Have you ever seen this?
Someone asks their dog to “sit”. The dog just stares at them.
They say “sit”, “sit”, “sit”. Still nothing.
Finally, the person pulls out a treat and asks for “sit”. The dog sits.
This is what bribery looks like. If you see this, something has gone terribly wrong during training.
Every once in a while, I will come across someone who does not believe in using food when working with their dog. The general reason for it is that they don’t want to have to bribe their dogs in order to get them to listen.
This is totally understandable. And it would be a good argument against using food in training…if it were valid. But it isn’t.
Unfortunately, if you have to resort to bribery in order to get your dog to perform, then you haven’t been using the food correctly. So, the issue isn’t the use of food. The issue is the inappropriate use of food.
Typically, when using food in training, a trainer will “lure” a dog into the desired position. Then the food will be given as a reward for performing the act. The problem of bribery arises if you get stuck here after the dog has learned the behavior.
Getting around this is easy: Simply stop luring the behavior once the dog has learned it. Remember, the sole purpose of the lure is to help a dog figure out what is being asked. Once that has happened, the lure is no longer needed.
So, once your dog is reliably performing the behavior with the food lure, you want to turn the food into a “reinforcer” instead.
The Use of Reinforcers
A “reinforcer” is something that is given to the dog after a behavior is performed to strengthen the behavior. It never becomes part of the equation until after the dog has done what has been asked. That means you don’t even want to hold it out where the dog can see it. It needs to be hidden. That way, when the dog executes the behavior as requested, the completion of the behavior is what triggers the appearance of the food.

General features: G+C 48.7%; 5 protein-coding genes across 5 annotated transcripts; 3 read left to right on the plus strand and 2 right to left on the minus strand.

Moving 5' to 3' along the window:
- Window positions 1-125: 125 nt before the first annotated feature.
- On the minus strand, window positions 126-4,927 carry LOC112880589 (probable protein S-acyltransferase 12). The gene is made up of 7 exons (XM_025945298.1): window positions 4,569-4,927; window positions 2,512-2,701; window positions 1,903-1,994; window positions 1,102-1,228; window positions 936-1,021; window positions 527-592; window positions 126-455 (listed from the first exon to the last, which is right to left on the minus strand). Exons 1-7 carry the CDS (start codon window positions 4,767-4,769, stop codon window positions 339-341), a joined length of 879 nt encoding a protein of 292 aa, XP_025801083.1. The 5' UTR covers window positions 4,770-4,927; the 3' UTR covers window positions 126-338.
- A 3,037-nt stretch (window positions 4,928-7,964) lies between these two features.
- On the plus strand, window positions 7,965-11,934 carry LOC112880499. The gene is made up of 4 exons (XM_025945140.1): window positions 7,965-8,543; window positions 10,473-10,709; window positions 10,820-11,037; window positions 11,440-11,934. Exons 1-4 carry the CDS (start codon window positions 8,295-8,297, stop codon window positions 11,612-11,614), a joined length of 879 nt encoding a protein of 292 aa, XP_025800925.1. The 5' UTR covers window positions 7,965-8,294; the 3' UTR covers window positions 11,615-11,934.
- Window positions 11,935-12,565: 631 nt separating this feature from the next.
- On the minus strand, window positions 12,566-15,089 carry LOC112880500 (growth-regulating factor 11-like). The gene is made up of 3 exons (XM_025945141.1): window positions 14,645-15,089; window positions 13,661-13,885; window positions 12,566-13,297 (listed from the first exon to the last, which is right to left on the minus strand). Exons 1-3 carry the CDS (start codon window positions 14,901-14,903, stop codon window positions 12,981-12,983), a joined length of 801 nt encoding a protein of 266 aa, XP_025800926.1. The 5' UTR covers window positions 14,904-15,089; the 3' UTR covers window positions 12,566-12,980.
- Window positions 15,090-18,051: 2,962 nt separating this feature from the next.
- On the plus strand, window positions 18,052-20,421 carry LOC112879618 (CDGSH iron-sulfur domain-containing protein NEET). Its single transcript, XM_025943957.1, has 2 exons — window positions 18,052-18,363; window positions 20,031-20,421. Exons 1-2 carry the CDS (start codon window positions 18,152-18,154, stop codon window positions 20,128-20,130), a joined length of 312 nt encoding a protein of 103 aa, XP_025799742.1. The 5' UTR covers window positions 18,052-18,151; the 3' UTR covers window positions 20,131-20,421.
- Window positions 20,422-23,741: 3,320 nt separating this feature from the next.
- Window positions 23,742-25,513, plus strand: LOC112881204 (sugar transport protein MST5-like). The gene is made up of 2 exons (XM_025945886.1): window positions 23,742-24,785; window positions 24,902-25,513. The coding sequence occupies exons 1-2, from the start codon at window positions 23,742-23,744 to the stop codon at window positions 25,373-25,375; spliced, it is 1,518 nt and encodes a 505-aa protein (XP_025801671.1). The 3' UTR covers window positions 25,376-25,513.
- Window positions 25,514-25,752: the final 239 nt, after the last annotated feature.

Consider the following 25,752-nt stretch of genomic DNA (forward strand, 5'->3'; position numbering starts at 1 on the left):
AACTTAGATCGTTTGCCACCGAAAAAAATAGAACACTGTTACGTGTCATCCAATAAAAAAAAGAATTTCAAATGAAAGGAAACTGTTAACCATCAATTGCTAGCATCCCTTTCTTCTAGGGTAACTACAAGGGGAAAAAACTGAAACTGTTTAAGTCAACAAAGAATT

Of course, food isn’t the only thing you can use as a reinforcer. In fact, you can use anything that the dog wants. Other options include: tug, fetch, chase, affection, or even other tricks that the dog loves to do.
Still, the dominant default for science-based dog trainers will be food when either teaching a dog new tricks or helping them overcome emotional issues. There are several reasons for this.
1. It’s a Primal Need
There are two main types of reinforcers: primary and secondary. A primary reinforcer is something that has meaning (or value) in itself. A secondary reinforcer is something that draws its meaning (or value) from something else.
Since you dog needs food to survive, food has value in itself, and as such is a primary reinforcer. Because it is a primary reinforcer, it is relatively easy to pair it with a separate stimulus that has no inherent value, such as a clicker. For example, in training, the sound a clicker makes becomes valuable to your dog because it is a promise that food is coming. Therefore, the clicker draws its meaning from the food, which makes it a secondary reinforcer.
So, food is a primary reinforcer, and it can be paired with other stimuli to give them meaning. This makes food doubly useful.
2. It’s Convenient
Food isn’t the only way to reinforce your dog’s behavior during training, but it is the most convenient.
Consider what happens when you use a tug rope instead. You ask your dog to “sit”. When you succeed, you pull out the rope and tug for about 10 seconds. Then, you reset the game, so that you can ask for another repetition of “sit”. All in all, you will get about 4 trials in a minute.
If you use food, it’s much faster. Plus, it’s easier to carry a few treats in a baggie than toys.
3. It Helps Kick in the “Seeker System” of the Brain
If your dog struggles with fear and reactivity issues, when they are triggered their amygdala in their brain is hijacking their ability to think. Once the amygdala kicks in, your dog enters into “flight or fight” response and cannot reasonably be asked to respond to most cues.
Because food is a primal need, it can be used to jump start your dog’s “seeker system” of the brain, which draws it out of the amygdala. Once your dog has begun to puzzle out how to get the food you just scattered in the grass, you can then help reorient your dog so that you can avoid another amygdala takeover.
Keep it Small
Remember, you’re not feeding your dog during training. You don’t have to give big pieces. In fact, I suggest you avoid large bits in favor of small ones.
The standard wisdom for how large a training treat should be is about the size of a pea. Of course, this actually depends on the size of the dog. If you consistently give teeny-weeny pieces to a Saint Bernard, they may stop working for it.
You want to find the right size for your dog. If you are using a higher-value treat like cheese, you can generally use smaller pieces. Whatever you use, it has to be something that motivates your dog to perform.
And don’t forget: if you go through a lot of training treats, you will want to skim off the top of your pup’s daily food. It’s important to keep your dog at a healthy weight.
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He is a strong proponent of science-based, force-free dog training. You can trust that his training methods will support the values that his business upholds.
Remember, training methods matter.